Zeffrey Zeldman

When state lawmakers return to Albany each year for the new legislative session, they are always asked by influential lobbyists and labor leaders about what they plan to accomplish for union workers, especially those in New York City’s construction industry.

While this is good for union construction workers, it inevitably leaves out thousands of construction workers in New York City who are not part of a union – and have no plans to join a union – but still require the ongoing support of state lawmakers. It’s time for that to change.

Here’s the reality for State Senator Ramos, the new Labor Committee Chair: When it comes to construction, New York City is no longer just a union town. This is due to significant changes across the industry that have compelled some of the city’s largest developers and contractors to shift to the open shop, which utilizes a non-unionized workforce to build with the level of safety, quality and efficiency required on each job.

A review of New York City Department of Buildings (DOB) pulled permits shows that the vast majority of private construction work across the city – approximately 80 percent – is now done by open shop workers. That equates to more than $15 billion of work for the non-union workforce.

Notably, open shop workers in New York City are also more locally based and racially diverse than their union counterparts. Industry surveys have shown that approximately three quarters of open shop workers across the city are people of color, and approximately three quarters of those workers are actually residents of the five boroughs. This is because many New Yorkers from underserved communities have entered the open shop in search of employment opportunities after being denied access to construction union apprenticeships.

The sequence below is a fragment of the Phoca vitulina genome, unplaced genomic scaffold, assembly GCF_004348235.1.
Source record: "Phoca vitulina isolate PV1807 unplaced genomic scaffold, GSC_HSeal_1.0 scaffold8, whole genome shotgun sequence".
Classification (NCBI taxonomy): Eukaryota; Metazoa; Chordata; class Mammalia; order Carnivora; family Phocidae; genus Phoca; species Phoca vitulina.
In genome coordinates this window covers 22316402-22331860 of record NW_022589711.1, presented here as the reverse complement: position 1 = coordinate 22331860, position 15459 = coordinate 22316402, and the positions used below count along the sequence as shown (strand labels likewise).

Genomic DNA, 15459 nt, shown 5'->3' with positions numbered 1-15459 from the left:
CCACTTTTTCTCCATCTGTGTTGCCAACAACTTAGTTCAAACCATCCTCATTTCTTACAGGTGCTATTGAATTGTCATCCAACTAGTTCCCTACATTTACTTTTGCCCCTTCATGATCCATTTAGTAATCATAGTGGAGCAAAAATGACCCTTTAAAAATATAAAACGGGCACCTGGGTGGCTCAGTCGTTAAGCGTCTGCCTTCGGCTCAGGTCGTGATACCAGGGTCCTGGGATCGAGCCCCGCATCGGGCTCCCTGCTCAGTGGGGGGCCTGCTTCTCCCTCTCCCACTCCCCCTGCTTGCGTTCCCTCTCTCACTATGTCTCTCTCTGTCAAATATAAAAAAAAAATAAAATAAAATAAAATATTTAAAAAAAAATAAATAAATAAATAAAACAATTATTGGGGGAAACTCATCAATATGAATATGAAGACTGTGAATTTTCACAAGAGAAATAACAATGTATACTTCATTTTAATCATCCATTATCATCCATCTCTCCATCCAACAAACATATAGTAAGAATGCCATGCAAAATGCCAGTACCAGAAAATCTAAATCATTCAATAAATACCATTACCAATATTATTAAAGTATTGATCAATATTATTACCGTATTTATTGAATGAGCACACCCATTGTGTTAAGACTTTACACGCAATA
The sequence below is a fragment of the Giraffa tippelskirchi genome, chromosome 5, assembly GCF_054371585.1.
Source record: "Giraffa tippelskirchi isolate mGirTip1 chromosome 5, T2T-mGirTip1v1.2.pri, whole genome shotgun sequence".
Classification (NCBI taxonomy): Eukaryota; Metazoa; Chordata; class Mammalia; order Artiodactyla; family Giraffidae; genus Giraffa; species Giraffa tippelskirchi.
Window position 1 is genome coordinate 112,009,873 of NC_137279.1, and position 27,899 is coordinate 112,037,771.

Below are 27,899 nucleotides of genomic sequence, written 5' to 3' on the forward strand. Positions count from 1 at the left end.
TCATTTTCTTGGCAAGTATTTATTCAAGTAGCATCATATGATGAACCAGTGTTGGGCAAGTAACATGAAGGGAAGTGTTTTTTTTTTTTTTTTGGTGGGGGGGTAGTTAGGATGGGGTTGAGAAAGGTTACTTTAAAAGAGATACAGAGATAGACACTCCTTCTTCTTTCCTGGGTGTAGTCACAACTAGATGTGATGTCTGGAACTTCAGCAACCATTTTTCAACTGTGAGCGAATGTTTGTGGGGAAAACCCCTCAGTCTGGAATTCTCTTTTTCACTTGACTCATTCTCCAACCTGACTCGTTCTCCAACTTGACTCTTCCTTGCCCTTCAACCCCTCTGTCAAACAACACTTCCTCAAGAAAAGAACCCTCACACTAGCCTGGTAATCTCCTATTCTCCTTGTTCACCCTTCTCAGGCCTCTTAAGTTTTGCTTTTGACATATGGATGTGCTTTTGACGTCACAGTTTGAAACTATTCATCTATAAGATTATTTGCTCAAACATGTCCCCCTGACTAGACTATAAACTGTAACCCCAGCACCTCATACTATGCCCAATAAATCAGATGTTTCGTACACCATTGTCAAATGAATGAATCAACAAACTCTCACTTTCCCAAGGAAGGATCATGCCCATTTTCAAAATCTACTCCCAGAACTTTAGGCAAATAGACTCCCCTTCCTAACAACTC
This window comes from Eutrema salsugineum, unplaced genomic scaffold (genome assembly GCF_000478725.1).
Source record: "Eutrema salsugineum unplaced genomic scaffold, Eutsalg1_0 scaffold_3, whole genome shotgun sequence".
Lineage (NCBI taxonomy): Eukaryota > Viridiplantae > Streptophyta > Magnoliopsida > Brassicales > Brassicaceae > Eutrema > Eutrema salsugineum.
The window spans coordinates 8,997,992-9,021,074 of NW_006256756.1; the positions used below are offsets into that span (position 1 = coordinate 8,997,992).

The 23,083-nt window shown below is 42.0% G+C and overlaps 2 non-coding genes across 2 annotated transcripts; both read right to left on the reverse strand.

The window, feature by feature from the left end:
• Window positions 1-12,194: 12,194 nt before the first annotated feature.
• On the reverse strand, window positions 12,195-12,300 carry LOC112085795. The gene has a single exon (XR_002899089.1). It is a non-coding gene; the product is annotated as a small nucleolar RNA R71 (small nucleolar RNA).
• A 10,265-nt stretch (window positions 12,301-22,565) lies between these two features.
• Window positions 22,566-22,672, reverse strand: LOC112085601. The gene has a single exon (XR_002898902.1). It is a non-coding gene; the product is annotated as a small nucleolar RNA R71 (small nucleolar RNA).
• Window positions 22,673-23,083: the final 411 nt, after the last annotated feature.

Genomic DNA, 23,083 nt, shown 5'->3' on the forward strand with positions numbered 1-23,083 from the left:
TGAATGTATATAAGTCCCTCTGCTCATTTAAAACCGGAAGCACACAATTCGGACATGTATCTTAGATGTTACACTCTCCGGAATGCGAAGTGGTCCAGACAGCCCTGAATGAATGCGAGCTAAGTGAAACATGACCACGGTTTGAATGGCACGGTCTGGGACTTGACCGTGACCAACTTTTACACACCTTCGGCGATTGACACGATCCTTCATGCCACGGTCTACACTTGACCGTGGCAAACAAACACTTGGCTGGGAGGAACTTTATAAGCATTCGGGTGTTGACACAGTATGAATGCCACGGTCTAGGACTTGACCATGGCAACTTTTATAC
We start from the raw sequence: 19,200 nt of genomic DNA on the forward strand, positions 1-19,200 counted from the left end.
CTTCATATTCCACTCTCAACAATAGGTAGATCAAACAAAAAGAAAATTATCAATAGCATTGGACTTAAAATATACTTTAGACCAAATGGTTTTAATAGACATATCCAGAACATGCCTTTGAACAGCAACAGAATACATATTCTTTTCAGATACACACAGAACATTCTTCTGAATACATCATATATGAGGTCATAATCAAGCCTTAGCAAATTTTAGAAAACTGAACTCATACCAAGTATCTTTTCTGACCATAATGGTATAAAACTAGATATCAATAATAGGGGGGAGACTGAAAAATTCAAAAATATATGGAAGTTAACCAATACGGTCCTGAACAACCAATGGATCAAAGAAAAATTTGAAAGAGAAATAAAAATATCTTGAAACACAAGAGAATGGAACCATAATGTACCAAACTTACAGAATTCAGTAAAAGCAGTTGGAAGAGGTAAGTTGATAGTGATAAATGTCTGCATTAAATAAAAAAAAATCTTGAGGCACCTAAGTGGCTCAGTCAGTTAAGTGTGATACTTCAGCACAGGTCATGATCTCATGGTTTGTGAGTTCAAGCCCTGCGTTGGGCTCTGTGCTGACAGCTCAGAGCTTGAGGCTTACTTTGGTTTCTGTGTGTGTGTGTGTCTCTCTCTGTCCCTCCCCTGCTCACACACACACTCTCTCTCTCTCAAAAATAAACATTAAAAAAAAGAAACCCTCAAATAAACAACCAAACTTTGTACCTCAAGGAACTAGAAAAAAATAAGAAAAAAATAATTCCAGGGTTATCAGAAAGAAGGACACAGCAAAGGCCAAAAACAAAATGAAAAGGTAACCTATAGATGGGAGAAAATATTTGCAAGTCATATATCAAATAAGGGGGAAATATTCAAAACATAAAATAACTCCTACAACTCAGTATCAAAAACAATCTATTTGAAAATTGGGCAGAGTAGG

The good news is that the open shop has now organically grown to provide thousands of these locally based workers with good jobs and a path to the middle class. Construction workers in the open shop make at least $20 per hour – even in entry-level positions – and can utilize crucial health insurance and 401k programs.

But the problem now is that policy discussions in the State Legislature have not yet evolved to reflect these changes. And when construction union officials lobby for legislation that is designed to benefit their members – many of whom live in New Jersey or Connecticut – they conveniently omit that such proposals generally work against the interests of locally based workers in the open shop.

Lawmakers must work to address this issue by stepping up to provide the additional funding and resources needed to sustain – and, when possible, expand – New York City’s open shop training and workforce development programs. Yes, folks already have the training they need for today’s job, but it’s always been understood on the union side of things that ongoing training opportunities play an important role in helping workers to advance their careers and open new pathways for success. And now that the industry has changed, those opportunities should be available to those in the open shop as well.

Additionally, the open shop workforce wants to see a reduction in legislation that prevents local hiring in the construction industry. Local for us is defined as taxpayers living in the five boroughs. We believe that construction sites should reflect the diversity of their surrounding communities and we know firsthand that the open shop has helped to drive this kind of progress across New York City.

Of course, we understand that construction union leaders will continue to have an influential presence in Albany. They can and should continue to fight for the interests of their members. But open shop workers deserve a voice too – and it’s the responsibility of our state lawmakers to listen up.

Brian Sampson is president of the Associated Builders and Contractors, Empire State Chapter.